The Supreme Court Passes Up a Chance to Reconsider Roe

It declined to hear a case over an Indiana law banning abortions based on gender, race, or disability.

Supreme Court Justice Clarence ThomasPablo Martinez Monsivais/AP

Republican legislators passing extreme abortion restrictions in red states around the country are hoping they can get the Supreme Court to reconsider Roe v. Wade and chip away at the right to an abortion. But on Tuesday, the court passed up on one of its best chances to do so.

For almost six months, the court has been sitting on a controversial abortion case involving a challenge to an Indiana law that would have banned abortions motivated by race, gender, or disability such as Down syndrome. But on Tuesday, the court declined to hear the Indiana case. The per curiam opinion explaining the court’s reasoning for the denial didn’t reveal the vote breakdown, but the decision was supported by at least one of the court’s most conservative members: Clarence Thomas.

Other states have passed similar laws to Indiana’s, all aimed at dismantling the court’s landmark Roe decision, which legalized abortion in 1973. Planned Parenthood of Indiana and Kentucky sued to block the Indiana law and won in lower courts, which found the law unconstitutional because it interfered with a woman’s health care decisions before the viability of a fetus. Reproductive rights activists had feared that the court’s long delay in deciding whether to take up the Indiana law might be a sign that with the addition of Justice Brett Kavanaugh, it was seriously considering upholding the statute, a move that would overturn decades of court precedent.

Tuesday’s decision in favor of Planned Parenthood wasn’t rooted in any sort of desire to preserve abortion rights, but rather in procedural issues. The opinion notes that only one appellate court, the 7th Circuit Court of Appeals, has ruled on the issue so far, meaning it’s too soon for the Supreme Court to wade into the messy issues involved. “We follow our ordinary practice of denying petitions insofar as they raise legal issues that have not been considered by additional Courts of Appeals,” the court said.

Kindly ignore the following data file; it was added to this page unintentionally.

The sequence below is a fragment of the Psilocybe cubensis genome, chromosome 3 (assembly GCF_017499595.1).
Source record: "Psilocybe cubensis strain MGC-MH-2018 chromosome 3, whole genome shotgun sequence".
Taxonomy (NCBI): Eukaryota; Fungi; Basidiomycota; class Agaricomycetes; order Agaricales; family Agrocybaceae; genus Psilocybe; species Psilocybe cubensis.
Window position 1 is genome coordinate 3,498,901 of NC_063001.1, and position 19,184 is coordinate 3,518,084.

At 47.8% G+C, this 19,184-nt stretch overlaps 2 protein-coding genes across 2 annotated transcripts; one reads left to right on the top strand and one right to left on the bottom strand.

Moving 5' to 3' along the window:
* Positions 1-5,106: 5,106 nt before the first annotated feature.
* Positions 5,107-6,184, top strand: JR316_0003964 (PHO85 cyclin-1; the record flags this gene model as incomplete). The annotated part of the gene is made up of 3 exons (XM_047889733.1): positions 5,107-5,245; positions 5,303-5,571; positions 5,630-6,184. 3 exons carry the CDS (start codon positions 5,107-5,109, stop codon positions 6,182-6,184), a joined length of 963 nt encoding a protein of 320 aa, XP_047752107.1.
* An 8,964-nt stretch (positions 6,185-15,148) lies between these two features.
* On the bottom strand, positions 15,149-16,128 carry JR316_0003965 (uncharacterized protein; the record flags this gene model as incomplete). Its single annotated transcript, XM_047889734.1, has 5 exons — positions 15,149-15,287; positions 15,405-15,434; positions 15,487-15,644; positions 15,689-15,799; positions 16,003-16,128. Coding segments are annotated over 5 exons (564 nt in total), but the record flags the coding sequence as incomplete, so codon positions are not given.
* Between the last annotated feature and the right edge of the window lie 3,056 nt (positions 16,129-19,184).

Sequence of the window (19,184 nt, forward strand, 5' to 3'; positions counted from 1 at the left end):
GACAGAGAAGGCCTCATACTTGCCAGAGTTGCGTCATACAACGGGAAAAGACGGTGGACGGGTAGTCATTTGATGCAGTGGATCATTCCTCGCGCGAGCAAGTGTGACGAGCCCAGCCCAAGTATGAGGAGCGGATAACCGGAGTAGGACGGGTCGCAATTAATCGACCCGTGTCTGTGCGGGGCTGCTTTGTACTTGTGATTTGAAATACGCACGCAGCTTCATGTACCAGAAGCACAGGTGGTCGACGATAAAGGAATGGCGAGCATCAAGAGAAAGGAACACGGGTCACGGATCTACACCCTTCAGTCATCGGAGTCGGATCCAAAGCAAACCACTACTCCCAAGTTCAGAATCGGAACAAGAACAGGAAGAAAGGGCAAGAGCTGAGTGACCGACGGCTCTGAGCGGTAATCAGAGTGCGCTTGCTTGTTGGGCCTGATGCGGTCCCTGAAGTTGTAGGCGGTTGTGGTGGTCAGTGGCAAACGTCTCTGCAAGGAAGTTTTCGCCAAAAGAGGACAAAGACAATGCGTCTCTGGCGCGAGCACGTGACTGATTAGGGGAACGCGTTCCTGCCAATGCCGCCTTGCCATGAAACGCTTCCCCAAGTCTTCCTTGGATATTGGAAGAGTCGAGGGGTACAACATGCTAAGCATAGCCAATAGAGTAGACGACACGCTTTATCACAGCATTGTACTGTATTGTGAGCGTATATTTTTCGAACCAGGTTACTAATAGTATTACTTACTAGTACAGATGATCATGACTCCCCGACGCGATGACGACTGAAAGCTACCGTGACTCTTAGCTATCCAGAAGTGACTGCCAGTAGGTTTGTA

The opinion suggests, though, that the conservative wing of the court is sympathetic to laws that would ban abortion based on a woman’s reasoning for getting one. Thomas wrote a lengthy concurrence expounding on his view that abortion is a tool for race-based eugenics. “Given the potential for abortion to become a tool of eugenic manipulation, the Court will soon need to confront the constitutionality of laws like Indiana’s,” he wrote. “But because further percolation may assist our review of this issue of first impression, I join the Court in declining to take up the issue now.”   

In the same order, the court also reversed a decision by the 7th Circuit to block another Indiana measure that would require fetal remains to be cremated or buried rather than disposed of as medical waste. The court found that the state had a legitimate interest in regulating the disposal of fetal remains and that Planned Parenthood hadn’t raised the issue of whether the disposal law posed an undue burden to a woman’s right to obtain an abortion. Both Justice Sonia Sotomayor and Justice Ruth Bader Ginsburg wrote separately to say they would have blocked the fetal remains law. “This case implicates ‘the right of [a] woman to choose to have an abortion before viability and to obtain it without undue interference from the State,’” Ginsburg wrote, arguing that Indiana’s petition should have been denied completely.

Indiana has one more controversial abortion case still pending before the court, involving a state law that would require women to undergo an ultrasound at least 18 hours before receiving an abortion. The 7th Circuit held that the law created an undue burden on a woman’s right to have an abortion, without any “known benefits,” and blocked its implementation. Indiana appealed to the Supreme Court, which will consider the petition again on Thursday.

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